Students might naturally ask: What does a religion major prepare me for?

The study of religion embodies the enduring liberal arts ideal that before locking into a job niche in a world defined by public or local perceptions, it is good to first have the opportunity to study ways of interpreting the world itself and thus to develop informated judgments about what is valuable to know and to do.

The field of religion has its own specific educational outcomes. Majors will have:

  • an enhanced understanding of cultural diversity and the naturalness of diverse world views
  • international and historical perspectives that will (a) provide the wider context for students' understanding of their own culture, and (b) provide preparation for careers in international relations, development, and commerce.

Because of the broad interdisciplinary focus of the College of Arts and Sciences undergraduate program, religion majors are equipped with many other transferable skills, enabling them to succeed in any profession.

Advanced studies in religion

Some religion majors choose to go on to graduate work in religion and eventually on to academic careers. UVM's religion professors are products of some of the best religion programs in the country (Boston University, University of California Santa Barbara, University of Chicago, Columbia University, Indiana University Bloomington, University of North Carolina Chapel Hill, University of Virginia, and Yale) and will be glad to speak with you about not only programs of interest, but also what it is that advanced students of religion do.

  • Jillian Ward

    Mind, Body and Spirit

    If a university education is meant to build not just a career but a productive and meaningful life, Jillian Ward’s UVM experience provides a compelling example. A native of Woodbridge, Conn., Ward ’11 was interested in entering the helping professions and declared psychology as her UVM major. It wasn’t until her second semester that she took an introduction to Asian religion class. She liked it so much, she took a few more religion courses, including sections on African religion and Buddhism. After a while she realized she was accumulating enough credits to earn a double major.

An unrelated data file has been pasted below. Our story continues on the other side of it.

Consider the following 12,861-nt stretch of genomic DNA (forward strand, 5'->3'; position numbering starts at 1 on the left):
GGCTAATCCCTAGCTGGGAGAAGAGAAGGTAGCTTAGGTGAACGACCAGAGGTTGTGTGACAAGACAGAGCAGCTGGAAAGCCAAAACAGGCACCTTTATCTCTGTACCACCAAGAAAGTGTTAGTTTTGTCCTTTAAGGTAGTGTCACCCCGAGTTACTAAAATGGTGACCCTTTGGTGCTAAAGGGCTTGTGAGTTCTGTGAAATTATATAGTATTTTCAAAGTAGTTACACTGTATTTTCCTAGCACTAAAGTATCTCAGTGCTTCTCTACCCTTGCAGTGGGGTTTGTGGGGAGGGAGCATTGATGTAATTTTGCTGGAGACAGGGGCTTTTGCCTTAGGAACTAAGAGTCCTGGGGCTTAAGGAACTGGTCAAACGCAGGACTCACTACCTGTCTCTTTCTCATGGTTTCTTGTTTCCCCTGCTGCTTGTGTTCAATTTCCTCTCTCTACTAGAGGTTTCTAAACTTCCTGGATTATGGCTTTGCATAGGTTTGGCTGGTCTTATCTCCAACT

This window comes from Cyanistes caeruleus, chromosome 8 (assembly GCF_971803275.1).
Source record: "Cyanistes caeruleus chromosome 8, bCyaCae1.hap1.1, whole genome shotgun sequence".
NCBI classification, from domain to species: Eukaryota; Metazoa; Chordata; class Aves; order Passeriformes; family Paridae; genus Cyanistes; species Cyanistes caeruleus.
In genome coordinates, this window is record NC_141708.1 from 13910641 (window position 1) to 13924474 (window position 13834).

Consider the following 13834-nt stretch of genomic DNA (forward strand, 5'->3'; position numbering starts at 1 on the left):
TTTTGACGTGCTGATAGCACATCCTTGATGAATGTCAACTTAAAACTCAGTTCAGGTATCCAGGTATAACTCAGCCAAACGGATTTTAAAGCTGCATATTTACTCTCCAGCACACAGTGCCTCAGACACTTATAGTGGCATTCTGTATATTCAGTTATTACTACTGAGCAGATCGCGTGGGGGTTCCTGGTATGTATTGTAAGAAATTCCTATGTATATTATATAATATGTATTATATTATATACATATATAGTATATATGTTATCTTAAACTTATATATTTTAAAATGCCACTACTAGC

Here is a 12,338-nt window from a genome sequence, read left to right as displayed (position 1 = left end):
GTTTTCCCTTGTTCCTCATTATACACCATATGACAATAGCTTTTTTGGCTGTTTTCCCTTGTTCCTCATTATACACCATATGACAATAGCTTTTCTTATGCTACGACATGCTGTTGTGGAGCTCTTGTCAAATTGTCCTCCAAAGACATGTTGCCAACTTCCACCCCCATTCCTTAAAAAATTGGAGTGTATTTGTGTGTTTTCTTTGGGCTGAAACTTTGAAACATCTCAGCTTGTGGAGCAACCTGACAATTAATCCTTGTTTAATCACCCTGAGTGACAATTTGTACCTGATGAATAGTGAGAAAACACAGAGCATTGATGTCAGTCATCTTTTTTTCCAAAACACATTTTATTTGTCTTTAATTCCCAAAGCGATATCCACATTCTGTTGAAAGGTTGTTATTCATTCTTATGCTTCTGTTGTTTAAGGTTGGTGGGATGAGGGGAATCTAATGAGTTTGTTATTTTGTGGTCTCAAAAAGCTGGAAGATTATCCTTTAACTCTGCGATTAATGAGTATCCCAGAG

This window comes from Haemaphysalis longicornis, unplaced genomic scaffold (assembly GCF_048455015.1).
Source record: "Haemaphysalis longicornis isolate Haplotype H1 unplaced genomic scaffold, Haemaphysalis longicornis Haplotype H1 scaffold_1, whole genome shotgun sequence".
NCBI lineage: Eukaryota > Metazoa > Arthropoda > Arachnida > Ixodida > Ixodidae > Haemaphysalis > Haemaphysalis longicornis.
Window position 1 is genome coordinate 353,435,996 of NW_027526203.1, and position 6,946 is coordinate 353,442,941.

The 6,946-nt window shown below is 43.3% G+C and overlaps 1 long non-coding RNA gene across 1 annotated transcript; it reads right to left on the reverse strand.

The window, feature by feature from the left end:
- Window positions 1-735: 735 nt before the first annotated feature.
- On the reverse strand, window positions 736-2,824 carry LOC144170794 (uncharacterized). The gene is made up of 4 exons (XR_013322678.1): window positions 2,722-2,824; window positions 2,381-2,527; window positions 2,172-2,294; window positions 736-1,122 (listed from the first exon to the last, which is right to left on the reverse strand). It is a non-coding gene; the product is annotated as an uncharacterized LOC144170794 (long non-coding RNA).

“They were the best classes I ever took, so I just kept taking them. By the time I got to upper level classes, I felt this amazing sense of community shared by a small cohort of students and professors.”

    When it came to deep discussions, developing ideas for a thesis project or getting advice on writing and other academic projects, it was mostly faculty in the religion department whom she turned to for guidance. “The department became a sort of a sanctuary for me,” she said.

    Read More of Jillian's story.

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Careers and jobs after a religion major

Religion majors also gravitate to the same kinds of professions and work opportunities as do those who major in history, English, or even biology. For example, they may eventually go into medicine (many medical schools actually prefer that their applicants major in humanistic fields), law, business, education, social work, or ordained ministry. Current department graduates pursue the following careers:

  • teaching, both high school and higher education
  • medicine
  • film production
  • counseling
  • business
  • broadcasting
  • publishing
  • web design
  • computer sciences
  • performance, visual, and literary arts
  • international relations and development
  • ministry
  • social services